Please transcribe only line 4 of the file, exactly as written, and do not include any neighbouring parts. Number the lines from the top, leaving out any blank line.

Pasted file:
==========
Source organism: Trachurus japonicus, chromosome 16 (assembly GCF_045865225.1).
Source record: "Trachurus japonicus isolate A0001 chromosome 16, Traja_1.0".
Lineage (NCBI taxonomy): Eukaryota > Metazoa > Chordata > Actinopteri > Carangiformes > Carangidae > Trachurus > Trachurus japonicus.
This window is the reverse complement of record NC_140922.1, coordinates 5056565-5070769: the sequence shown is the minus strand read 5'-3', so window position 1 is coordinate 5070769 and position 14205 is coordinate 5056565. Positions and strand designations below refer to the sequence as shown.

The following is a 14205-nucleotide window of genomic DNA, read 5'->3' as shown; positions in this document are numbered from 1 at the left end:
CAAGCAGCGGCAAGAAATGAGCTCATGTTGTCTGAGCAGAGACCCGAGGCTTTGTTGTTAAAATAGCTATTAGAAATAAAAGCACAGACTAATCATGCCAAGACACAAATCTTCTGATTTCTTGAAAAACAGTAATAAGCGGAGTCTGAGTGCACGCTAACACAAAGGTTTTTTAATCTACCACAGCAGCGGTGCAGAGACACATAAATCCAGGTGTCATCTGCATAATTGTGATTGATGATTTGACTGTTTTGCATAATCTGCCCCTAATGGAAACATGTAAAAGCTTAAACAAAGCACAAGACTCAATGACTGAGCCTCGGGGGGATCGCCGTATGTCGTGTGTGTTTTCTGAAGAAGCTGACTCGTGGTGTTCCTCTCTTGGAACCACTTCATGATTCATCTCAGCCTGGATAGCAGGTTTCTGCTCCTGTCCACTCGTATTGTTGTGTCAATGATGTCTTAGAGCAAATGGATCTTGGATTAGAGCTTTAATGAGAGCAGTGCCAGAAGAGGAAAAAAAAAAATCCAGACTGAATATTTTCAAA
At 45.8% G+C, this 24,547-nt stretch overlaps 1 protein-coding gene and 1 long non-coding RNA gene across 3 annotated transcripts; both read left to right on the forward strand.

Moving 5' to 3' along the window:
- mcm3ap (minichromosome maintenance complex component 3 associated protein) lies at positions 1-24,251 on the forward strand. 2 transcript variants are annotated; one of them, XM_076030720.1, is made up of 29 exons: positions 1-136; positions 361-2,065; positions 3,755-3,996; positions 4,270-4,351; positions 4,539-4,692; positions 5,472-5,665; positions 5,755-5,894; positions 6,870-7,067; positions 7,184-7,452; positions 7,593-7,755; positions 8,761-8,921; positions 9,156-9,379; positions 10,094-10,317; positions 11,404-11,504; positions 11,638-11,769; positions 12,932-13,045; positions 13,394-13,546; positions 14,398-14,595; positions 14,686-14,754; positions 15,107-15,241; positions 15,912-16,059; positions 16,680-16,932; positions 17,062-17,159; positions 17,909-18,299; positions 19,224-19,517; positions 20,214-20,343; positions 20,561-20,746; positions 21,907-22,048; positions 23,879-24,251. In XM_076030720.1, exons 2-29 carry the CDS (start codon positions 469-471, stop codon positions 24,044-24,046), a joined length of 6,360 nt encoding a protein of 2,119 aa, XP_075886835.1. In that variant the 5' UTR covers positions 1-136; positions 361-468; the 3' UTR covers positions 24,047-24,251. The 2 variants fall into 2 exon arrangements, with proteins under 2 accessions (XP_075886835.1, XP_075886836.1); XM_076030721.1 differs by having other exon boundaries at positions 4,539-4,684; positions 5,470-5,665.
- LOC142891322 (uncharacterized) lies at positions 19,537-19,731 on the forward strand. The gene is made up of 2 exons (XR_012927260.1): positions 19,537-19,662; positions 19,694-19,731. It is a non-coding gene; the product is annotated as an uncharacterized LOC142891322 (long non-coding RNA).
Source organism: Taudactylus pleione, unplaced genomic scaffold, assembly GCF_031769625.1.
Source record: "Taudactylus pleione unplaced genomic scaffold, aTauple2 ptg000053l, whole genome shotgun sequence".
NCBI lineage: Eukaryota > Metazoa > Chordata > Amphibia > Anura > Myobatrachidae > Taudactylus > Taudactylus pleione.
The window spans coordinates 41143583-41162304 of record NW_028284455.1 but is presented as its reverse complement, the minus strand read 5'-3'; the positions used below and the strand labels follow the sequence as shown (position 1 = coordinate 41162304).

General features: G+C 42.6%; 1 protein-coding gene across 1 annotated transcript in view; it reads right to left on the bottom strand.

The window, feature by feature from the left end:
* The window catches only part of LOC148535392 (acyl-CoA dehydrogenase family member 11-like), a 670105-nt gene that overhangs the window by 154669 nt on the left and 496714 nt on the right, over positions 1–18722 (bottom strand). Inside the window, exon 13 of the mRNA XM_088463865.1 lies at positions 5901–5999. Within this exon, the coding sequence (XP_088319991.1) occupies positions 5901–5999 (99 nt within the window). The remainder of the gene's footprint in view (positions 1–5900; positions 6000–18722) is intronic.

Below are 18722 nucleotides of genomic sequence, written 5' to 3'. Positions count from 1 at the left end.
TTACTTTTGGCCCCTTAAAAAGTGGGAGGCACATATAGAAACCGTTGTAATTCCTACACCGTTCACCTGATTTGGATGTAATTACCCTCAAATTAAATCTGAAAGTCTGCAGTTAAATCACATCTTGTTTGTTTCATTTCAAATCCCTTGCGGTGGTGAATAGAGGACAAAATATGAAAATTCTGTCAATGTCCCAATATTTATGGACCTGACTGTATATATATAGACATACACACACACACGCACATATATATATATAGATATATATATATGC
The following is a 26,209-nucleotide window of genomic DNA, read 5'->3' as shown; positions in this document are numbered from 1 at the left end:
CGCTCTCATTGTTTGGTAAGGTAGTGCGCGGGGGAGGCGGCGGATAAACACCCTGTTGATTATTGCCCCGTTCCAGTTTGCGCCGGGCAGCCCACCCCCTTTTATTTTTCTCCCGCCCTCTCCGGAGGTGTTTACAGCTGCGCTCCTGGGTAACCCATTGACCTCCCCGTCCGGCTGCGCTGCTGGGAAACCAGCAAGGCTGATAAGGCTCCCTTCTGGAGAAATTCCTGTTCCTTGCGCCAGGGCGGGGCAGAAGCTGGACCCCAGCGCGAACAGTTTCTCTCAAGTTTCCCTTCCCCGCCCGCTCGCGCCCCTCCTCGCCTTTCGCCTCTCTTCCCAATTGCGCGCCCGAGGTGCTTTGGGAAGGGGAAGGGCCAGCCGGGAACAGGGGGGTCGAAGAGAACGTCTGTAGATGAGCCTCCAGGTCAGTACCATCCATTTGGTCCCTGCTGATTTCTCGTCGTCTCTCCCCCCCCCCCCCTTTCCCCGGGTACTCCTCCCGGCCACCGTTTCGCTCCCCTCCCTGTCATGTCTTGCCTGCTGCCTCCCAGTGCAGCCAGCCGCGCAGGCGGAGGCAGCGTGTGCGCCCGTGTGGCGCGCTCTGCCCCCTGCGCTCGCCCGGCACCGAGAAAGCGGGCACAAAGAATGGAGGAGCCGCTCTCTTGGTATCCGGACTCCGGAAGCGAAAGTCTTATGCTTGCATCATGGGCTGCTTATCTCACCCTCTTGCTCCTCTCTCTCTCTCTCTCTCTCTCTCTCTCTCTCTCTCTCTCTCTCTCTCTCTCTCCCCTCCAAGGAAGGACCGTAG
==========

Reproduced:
This window is the reverse complement of record NC_140922.1, coordinates 5056565-5070769: the sequence shown is the minus strand read 5'-3', so window position 1 is coordinate 5070769 and position 14205 is coordinate 5056565. Positions and strand designations below refer to the sequence as shown.